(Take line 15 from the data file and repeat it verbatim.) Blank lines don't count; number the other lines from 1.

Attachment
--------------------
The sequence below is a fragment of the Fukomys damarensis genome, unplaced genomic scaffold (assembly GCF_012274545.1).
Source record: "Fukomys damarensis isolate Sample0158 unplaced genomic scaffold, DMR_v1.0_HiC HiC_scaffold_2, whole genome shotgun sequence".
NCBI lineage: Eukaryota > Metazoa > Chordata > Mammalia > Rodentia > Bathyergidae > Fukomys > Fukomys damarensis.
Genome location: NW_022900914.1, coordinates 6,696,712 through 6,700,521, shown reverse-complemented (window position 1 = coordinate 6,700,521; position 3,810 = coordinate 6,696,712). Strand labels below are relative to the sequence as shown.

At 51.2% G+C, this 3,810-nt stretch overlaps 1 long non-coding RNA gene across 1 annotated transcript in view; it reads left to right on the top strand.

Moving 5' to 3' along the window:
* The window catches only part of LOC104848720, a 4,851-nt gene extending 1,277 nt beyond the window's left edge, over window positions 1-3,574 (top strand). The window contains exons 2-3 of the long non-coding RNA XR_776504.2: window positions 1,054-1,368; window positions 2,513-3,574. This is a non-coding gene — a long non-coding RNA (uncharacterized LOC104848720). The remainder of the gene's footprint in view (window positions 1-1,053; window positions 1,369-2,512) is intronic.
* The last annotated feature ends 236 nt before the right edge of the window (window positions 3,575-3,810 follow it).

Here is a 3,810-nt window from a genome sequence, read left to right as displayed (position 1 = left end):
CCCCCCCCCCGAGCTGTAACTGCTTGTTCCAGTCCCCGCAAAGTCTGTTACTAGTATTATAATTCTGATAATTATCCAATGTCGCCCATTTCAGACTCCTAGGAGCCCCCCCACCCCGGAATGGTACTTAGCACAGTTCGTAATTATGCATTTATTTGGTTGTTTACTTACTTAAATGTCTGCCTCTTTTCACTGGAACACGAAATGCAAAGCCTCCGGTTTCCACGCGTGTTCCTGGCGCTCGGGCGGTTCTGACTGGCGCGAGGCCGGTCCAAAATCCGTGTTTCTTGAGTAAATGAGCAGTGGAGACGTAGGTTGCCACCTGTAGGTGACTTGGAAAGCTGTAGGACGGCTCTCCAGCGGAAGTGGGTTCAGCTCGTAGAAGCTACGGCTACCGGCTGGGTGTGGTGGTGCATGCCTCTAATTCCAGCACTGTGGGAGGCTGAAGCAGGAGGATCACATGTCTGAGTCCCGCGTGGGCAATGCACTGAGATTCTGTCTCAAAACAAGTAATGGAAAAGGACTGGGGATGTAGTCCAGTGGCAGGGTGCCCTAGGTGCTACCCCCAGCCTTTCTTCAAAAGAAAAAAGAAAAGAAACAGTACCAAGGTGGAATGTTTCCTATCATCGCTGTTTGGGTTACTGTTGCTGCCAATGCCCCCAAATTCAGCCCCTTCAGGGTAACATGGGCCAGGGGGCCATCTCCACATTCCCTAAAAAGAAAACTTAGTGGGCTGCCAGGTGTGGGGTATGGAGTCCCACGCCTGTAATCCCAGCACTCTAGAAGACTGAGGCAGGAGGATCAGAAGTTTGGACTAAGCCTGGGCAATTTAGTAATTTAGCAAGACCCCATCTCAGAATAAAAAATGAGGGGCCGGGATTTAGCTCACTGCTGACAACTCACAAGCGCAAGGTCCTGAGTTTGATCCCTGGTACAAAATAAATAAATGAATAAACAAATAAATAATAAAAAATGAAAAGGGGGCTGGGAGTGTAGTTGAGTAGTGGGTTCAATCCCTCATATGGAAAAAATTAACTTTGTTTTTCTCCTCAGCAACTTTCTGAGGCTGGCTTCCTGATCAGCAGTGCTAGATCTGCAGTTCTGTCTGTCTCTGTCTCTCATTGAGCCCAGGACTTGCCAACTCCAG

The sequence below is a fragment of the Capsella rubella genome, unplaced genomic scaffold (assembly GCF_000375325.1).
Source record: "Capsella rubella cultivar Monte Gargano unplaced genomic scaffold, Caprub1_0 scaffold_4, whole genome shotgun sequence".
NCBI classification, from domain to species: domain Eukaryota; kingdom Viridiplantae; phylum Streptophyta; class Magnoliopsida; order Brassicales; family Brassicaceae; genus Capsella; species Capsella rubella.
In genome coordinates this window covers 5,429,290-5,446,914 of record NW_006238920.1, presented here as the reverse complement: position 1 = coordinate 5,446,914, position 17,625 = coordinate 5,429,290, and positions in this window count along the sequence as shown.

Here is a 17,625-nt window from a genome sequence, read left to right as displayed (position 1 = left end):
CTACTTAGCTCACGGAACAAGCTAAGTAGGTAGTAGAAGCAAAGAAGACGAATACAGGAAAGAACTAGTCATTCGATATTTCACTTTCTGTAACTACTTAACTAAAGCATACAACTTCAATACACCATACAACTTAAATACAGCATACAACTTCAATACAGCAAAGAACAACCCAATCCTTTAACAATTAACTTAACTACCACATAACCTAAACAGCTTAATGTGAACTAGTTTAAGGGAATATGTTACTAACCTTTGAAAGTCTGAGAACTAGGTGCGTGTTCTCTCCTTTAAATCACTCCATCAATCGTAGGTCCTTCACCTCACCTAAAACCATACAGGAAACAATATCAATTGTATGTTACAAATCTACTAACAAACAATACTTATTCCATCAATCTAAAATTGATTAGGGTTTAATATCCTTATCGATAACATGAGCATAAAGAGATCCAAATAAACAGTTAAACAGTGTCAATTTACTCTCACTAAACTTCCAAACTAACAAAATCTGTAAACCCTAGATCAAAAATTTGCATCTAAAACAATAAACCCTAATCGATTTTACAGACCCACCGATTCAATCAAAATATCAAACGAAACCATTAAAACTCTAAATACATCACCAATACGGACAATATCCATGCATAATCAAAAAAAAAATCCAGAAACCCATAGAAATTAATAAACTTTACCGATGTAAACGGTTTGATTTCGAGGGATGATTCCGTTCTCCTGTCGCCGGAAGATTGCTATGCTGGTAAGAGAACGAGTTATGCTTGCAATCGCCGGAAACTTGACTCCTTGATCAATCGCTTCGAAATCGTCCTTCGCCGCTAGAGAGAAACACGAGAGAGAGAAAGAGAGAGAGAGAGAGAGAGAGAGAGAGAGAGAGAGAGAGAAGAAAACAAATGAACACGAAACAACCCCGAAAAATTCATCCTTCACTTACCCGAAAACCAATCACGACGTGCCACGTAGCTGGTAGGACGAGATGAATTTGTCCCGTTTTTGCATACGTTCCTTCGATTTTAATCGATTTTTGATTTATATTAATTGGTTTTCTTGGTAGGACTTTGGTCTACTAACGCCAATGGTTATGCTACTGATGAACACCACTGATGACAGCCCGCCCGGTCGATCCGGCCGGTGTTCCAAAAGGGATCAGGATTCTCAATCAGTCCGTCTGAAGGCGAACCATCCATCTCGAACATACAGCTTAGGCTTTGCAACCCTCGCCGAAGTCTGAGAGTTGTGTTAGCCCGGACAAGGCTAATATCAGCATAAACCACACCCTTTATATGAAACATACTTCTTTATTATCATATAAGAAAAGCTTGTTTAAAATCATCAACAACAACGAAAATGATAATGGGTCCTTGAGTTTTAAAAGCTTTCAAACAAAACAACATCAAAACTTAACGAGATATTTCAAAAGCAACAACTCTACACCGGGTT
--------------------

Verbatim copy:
Here is a 17,625-nt window from a genome sequence, read left to right as displayed (position 1 = left end):